KIRPAL GORDON: When I starting writing poetry in my teens, I was enamored with the possibilities of free verse. It felt so liberating; I could write on anything for any length and not let formal concerns constrain me. Many of the poems kept getting bigger and some became narratives or monologues in my early books of fiction. When I returned to spoken word poetry, I was glad to have a parameter, even if it were just the number of syllables or rhymes that I could fit into a song’s 32 bars.

So, yes, regarding the Miles’ quote, I had to switch genres, absorb a ton of influences and find a way to take the words off the page and onto the stage with first-call musicians helping me find new meaning in jazz standards. Rather than blow endlessly over the changes, I found that I could deliver word solos that enriched the bands’ musical solos. Here’s an example:
The Speak-Spake-Spoke Band: 
Amanda Monaco, guitar, musical director; Warren Smith, drums: Arthur Kell, bass; Kirpal Gordon, spoken word; Frank Perowsky, clarinet; Carlton Holmes, piano; Claire Daly, baritone sax.

Their solos inspired my solos and vice versa; it’s how the first three sections of the book were born. It comes full circle in the last section, “Tales in Performance,” which are the songs the band plays when I read selections from my fiction books.

Poetry and prose, music and words, poet and band meeting and mating: That’s the real story of this lyrical miracle and I’m sticking to it.

EMILY RIVERA: The print and e-book versions are for sale at the Writer page at Here’s what critics have said of your performances with the Speak-Spake-Spoke band:

His work swings with around-the-corner wit, but also with real gravitas, with a ludicrous tragic craziness that’s at once wild and frighteningly familiar. He chooses tunes that are sweet and heartfelt but also elegant and formally graceful—his voice levitating rich and smooth and right on the rhythm. I’ve never heard the marriage of music and the spoken word done with greater harmony.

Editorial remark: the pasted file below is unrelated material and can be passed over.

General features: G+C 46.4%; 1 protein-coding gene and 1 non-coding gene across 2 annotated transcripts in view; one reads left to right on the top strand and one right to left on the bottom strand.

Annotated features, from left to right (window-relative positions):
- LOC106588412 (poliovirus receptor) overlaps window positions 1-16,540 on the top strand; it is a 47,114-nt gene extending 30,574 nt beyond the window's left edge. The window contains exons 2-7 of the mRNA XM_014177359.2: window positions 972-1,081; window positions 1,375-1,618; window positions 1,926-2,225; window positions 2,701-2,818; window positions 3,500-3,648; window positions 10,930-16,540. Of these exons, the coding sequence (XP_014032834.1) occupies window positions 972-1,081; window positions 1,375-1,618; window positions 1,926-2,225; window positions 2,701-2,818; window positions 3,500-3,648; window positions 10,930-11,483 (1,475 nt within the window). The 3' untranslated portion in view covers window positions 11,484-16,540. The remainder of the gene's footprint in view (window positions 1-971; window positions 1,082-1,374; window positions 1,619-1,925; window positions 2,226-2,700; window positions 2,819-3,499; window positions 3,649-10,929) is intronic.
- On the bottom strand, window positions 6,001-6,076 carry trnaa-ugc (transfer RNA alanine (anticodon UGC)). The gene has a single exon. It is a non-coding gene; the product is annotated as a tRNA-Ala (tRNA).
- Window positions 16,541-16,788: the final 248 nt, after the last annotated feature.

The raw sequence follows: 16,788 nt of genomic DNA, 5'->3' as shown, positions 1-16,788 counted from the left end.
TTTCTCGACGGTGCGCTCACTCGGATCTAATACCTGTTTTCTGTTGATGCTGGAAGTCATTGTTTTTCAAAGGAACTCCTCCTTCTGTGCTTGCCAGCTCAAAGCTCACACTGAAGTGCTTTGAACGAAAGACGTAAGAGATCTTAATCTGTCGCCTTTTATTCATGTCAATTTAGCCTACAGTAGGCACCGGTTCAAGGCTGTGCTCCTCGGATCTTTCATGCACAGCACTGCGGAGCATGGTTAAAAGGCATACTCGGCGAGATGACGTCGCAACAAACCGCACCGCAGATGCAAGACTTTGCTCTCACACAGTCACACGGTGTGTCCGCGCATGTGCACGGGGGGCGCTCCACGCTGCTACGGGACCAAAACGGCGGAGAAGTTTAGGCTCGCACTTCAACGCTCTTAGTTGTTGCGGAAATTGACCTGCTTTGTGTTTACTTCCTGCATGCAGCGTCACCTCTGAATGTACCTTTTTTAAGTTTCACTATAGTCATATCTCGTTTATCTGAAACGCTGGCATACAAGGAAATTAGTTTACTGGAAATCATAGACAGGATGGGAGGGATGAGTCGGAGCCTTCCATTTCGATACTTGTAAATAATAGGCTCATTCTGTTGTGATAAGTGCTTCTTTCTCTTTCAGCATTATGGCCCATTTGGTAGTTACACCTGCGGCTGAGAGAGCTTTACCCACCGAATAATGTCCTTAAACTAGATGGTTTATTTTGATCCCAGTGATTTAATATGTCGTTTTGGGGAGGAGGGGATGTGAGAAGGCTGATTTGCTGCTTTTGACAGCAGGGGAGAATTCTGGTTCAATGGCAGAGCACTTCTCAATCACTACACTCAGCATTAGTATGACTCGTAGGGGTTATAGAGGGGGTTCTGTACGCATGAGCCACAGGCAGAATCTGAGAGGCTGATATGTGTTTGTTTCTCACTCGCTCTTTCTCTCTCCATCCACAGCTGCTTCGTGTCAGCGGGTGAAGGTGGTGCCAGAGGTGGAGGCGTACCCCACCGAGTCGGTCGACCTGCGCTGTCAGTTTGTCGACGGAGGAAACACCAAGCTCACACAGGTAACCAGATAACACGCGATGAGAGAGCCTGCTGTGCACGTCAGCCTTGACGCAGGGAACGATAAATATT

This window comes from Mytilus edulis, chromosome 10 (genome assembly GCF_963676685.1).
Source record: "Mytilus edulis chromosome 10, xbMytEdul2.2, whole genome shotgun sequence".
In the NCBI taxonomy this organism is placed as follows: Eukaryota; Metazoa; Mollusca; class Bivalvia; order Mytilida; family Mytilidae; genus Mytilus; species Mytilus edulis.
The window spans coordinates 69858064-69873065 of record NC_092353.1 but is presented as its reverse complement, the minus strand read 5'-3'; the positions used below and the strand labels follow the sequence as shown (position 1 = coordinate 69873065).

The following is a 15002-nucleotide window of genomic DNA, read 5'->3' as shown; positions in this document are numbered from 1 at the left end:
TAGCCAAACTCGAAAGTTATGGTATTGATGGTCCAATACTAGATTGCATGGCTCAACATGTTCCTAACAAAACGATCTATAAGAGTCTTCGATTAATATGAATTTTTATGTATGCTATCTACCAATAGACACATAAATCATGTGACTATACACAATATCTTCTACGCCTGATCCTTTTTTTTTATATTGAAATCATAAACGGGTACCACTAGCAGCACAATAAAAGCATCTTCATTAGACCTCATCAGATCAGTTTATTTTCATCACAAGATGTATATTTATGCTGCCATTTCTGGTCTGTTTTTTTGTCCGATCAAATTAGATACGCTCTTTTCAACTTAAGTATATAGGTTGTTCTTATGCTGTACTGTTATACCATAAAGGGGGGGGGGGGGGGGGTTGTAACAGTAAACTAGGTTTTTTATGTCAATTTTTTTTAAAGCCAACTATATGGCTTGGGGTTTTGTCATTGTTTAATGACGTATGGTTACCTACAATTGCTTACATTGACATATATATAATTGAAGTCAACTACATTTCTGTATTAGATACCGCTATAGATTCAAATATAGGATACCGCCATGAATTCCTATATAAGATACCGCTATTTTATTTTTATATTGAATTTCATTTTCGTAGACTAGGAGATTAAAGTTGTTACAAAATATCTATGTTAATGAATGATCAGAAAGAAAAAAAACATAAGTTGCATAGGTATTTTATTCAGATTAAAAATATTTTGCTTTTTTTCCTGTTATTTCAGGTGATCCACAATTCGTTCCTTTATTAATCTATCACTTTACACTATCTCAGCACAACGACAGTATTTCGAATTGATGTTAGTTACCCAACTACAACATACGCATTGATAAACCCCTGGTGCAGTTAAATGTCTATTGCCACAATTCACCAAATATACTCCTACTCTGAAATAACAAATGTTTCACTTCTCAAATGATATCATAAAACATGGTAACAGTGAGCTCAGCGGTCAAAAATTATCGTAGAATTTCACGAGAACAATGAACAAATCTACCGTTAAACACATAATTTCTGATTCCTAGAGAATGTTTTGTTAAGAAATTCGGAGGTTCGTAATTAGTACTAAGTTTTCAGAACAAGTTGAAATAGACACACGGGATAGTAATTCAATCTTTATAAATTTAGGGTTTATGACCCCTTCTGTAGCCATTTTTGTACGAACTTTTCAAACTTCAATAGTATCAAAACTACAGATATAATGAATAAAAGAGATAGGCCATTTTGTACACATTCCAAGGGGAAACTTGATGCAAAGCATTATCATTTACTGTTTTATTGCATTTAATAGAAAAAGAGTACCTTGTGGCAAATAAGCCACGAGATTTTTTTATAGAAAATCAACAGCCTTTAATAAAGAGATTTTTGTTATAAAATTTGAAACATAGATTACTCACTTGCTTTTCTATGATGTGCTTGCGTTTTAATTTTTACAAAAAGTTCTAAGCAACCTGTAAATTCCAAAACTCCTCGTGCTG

—Bill Seaton, director, Poetry on the Loose

A poet with unstoppable chops, Kirpal Gordon is a spewer of jewels with the baddest ear in the hemisphere and an unbelievably well-hung mother tongue. His voice is wed to the energy of a singly hearted ensemble.                                                             —Mikhail Horowitz, The Blues of the Birth

Hearing Gordon’s poetry with his jazz band at Sweet Rhythm is like seeing Salvador Dali’s paintings: he’s a shape shifter of the first order.                                    —Lara Pellegrinelli, National Public Radio

Precise of word and rhyme and ready of wit, his pairing poems with pearls of jazz and his erudition in world lit (licks from Eliot, Yeats and the Upanishads flit by like Dexter Gordon’s quotes) add further dimensions to his verbal inventions; at poetic peak he’s internally rhyming, eternally scheming, keeping this hot band dancing on the point of Cleopatra’s needle.                        Fred Boucher, All About Jazz

Having graced our stage many times with his spoken word collaborations, we call Kirpal Gordon our poet laureate at Dizzy's Club Coca-Cola.           

Todd Barkin, proprietor, Dizzy's, Jazz at Lincoln Center

If you think the notion of mixing jazz and poetry is hopelessly old-fashioned, let his swinging scansion and vivid imagery relieve you of that perception. Gordon swings.     

Steve Smith, Time Out New York

Lotsa people go at it, but it’s Kirpal G who IS it—the Real Deal, the Chilly Willy, the Absolute Rootin’ Tootin’est Poet Qua Non—like the rain out of the blue. When my life is through and the angels ask me to recall the thrill of them all, I will tell them I remember Kirpal!    

 —Bob Holman, proprietor, Bowery Poetry Club


  1. This comment has been removed by the author.

  2. For a very first time, I read your blog and really loved it. Your way of delivering content is really amazing and appreciable. Hope you will continue this and provide new, unique and strong content from your side. For me, it’s a five stars article. sock share

  3. Thanks for sharing this Great post, it is very helpful. If you are facing any difficulties using amazon prime simply visit or contact us. Their expert’s team resolve your issues instantly and provide a solution as soon as possible.
    Read more…